# nmap -Pn --open -T4 -sV -sC -p- 10.10.10.121Starting Nmap 7.80 ( https://nmap.org ) at 2021-04-13 00:14 EDT
Nmap scan report for 10.10.10.121
Host is up (0.081s latency).
Not shown: 65532 closed ports
PORT STATE SERVICE VERSION
22/tcp open ssh OpenSSH 7.2p2 Ubuntu 4ubuntu2.6 (Ubuntu Linux; protocol 2.0)
| 2048 e5:bb:4d:9c:de:af:6b:bf:ba:8c:22:7a:d8:d7:43:28 (RSA)
| 256 d5:b0:10:50:74:86:a3:9f:c5:53:6f:3b:4a:24:61:19 (ECDSA)
|_ 256 e2:1b:88:d3:76:21:d4:1e:38:15:4a:81:11:b7:99:07 (ED25519)
80/tcp open http Apache httpd 2.4.18 ((Ubuntu))
|_http-server-header: Apache/2.4.18 (Ubuntu)
|_http-title: Apache2 Ubuntu Default Page: It works
3000/tcp open http Node.js Express framework
|_http-title: Site doesn't have a title (application/json; charset=utf-8).
Service Info: OS: Linux; CPE: cpe:/o:linux:linux_kernel
- HTTP (80/TCP) — Apache2 default page
- HTTP (3000/TCP) — NodeJS page. JSON message was giving some hint about finding credentials with given query.
Web Directory Enumeration (Gobuster)
As usual, I ran a quick
gobuster to see if I could discover more of the interesting files/folders on the web server.
# gobuster dir -u http://10.10.10.121/ -w /usr/share/wordlists/dirbuster/directory-list-2.3-medium.txt
/support— It found a login page for HelpDeskZ application
GraphQL Query (Getting Credentials)
First, I wanted to dig in more deeper into the
http://10.10.10.121:3000 page. After some looking around, I found another endpoint
/graphql. It was waiting for a “query”
It was actually GraphQL and I was able to enumerate some data out of it.
After some more digging, I was able to find a set of credentials:
email@example.com : 5d3c93182bb20f07b994a7f617e99cff
Password was actually a MD5 hashed password. Using an online tool, I recovered the password:
HelpDeskZ File Upload Exploit
Using the found credentials, I was able to login to the HelpDeskZ application (
But I also found the public exploit about unauthenticated HelpDeskZ 1.0.2 — Arbitrary File Upload. The author mentioned that the file upload functionality of the ticket controller script obfuscates the uploaded file name with
time() and MD5 it.
And he also had a PoC script. The exploit seemed pretty straight-forward so I decided to use the PoC script to exploit it.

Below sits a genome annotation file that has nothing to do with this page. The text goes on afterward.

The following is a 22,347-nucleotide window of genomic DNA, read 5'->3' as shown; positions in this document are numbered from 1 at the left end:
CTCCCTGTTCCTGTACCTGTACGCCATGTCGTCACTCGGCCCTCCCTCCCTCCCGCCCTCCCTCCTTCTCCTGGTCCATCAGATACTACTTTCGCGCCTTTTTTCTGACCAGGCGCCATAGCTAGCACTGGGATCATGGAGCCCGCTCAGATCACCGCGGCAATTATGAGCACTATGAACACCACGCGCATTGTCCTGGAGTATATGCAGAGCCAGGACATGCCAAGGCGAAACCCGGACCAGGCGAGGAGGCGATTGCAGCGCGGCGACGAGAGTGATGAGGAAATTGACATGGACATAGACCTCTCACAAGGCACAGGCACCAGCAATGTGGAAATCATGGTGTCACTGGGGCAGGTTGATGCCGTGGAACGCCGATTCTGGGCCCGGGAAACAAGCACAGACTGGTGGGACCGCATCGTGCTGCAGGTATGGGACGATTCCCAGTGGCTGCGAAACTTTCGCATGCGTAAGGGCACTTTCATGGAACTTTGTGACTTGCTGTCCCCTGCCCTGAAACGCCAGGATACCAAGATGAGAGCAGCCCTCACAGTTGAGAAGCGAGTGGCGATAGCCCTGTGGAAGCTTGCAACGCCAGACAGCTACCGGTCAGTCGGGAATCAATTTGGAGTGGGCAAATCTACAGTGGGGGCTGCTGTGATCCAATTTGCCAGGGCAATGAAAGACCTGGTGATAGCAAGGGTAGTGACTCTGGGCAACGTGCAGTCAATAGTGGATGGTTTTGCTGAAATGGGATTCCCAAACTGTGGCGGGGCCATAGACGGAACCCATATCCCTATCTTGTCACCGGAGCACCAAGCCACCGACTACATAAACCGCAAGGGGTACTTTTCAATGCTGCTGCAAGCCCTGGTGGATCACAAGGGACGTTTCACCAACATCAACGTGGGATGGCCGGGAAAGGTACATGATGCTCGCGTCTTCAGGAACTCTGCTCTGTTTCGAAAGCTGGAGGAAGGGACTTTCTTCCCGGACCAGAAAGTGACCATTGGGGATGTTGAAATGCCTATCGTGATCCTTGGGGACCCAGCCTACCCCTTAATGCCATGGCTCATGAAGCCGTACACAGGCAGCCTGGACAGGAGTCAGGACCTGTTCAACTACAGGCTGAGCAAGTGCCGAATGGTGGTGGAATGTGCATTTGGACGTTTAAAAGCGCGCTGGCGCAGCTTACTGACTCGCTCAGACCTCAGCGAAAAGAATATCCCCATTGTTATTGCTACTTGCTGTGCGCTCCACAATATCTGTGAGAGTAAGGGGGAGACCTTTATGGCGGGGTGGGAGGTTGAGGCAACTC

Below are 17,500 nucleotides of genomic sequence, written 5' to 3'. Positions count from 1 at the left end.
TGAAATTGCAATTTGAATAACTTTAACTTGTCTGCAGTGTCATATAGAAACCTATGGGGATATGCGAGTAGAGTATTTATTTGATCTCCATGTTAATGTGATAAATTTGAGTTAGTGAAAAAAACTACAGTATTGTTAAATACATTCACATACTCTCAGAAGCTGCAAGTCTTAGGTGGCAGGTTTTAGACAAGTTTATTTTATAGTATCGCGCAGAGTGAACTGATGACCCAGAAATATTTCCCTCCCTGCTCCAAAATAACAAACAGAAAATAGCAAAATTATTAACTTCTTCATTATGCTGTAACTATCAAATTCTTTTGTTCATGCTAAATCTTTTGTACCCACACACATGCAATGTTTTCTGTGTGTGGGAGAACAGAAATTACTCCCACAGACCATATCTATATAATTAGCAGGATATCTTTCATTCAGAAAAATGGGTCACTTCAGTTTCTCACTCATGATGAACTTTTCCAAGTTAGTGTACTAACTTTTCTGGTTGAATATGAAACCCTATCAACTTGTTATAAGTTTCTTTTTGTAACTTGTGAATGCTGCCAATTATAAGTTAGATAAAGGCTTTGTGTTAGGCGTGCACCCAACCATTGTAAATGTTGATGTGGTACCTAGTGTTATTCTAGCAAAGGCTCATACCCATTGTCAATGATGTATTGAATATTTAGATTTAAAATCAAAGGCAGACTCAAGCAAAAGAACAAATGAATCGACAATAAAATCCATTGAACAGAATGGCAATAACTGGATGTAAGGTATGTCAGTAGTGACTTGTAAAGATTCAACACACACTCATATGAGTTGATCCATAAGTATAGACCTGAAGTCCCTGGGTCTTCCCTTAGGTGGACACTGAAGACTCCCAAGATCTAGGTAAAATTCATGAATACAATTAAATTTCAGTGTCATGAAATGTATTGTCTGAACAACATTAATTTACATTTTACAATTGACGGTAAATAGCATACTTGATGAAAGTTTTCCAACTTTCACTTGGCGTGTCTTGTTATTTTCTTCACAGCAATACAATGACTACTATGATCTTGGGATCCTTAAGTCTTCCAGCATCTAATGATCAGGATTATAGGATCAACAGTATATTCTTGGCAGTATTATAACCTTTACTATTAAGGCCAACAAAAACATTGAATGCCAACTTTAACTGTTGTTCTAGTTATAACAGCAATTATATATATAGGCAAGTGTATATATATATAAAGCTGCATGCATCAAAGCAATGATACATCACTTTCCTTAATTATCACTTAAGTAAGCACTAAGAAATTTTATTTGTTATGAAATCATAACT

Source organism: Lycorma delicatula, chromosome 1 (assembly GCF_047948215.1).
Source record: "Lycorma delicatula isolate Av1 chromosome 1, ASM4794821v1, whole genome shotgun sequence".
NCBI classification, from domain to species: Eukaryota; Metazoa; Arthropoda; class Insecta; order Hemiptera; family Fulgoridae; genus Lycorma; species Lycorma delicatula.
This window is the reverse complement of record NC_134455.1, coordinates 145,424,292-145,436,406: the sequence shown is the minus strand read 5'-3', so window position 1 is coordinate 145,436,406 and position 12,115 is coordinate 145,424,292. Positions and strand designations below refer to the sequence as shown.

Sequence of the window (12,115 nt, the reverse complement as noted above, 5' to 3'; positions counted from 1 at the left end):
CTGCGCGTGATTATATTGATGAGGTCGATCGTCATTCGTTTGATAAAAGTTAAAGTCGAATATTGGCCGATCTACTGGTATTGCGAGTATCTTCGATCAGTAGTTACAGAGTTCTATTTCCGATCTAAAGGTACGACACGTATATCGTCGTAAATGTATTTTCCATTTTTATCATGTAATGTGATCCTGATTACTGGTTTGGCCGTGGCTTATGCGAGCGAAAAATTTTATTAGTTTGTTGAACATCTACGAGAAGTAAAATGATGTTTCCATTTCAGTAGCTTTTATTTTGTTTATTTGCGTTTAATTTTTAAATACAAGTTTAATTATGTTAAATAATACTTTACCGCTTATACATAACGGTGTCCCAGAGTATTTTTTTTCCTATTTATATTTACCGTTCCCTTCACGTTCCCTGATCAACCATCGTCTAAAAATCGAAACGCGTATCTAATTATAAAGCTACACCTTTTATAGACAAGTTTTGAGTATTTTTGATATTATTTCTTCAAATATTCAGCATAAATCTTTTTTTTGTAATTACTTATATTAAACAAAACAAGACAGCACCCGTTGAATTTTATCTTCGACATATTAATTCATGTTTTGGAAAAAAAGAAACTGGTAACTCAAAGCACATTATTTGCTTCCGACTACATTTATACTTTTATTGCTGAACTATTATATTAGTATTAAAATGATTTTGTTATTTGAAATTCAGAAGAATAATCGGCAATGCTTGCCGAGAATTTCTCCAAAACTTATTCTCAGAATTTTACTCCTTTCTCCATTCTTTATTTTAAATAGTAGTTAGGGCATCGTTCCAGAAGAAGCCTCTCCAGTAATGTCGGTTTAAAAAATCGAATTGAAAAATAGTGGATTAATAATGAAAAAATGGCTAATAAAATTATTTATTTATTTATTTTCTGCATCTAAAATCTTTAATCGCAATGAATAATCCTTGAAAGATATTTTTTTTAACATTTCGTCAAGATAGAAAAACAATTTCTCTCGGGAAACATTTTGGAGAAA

According the reproduction guide, I used the “Submit a Ticket” function while unauthenticated and uploaded
<?php phpinfo(); ?>) as an attachment.
It complained the “File is not allowed” but it was uploaded and the filename would be obfuscated. (I later confirmed this while doing the source code review that although it does check the file extension to check not allowed ones; the file actually gets upload. )
But the exploit attempt was unsuccessful…-_-
HelpDeskZ Source Code Review
I was suspecting that the baseURL when the file was uploaded could be something else. Since HelpDeskZ was an open-source project, I was able to download the source code from the Github.
I searched for “md5” and found
# grep -ir "md5" . --color
When I inspect the script, I could see the
$uploaddir = UPLOAD_DIR.'tickets/'; variable. So I found the uploaded file will be stored in
baseURL + <UPLOAD_DIR> + tickets/.
Time to fine what is
# grep -ir "UPLOAD_DIR" . --color
And it found the
/uploads folder in the
Cool I think we have necessary items to try our exploit again.
Updated the baseURL and I got successful file upload this time.
One caveat was that the Help server time was
GMT so you have to change/calculate the time difference in your local Kali box in order to match the
time() portion of the exploit. Additionally, you can just hardcode the date right after you upload a file and retrieving a server time via
### Getting Server Time
# curl -v http://10.10.10.121/support### Hardcoding the Server Time in exploit.py
currentTime = int(datetime(2021,04,13,17,43).strftime('%s'))
And visiting the URL, I got the reverse shell.
help → root (Kernel Exploit)
The box was a bit older version of Ubuntu and it was vulnerable to several Kernel exploits for local privilege escalation.
I used this (Linux Kernel < 4.4.0–116 (Ubuntu 16.04.4) — Local Privilege Escalation) 44298.c public exploit code to gain
It was good box to do PHP code review and see what could be bypassed/abused to gain arbitrary code execution. It was pretty fun and quick box for OSWE learning. Thanks for reading!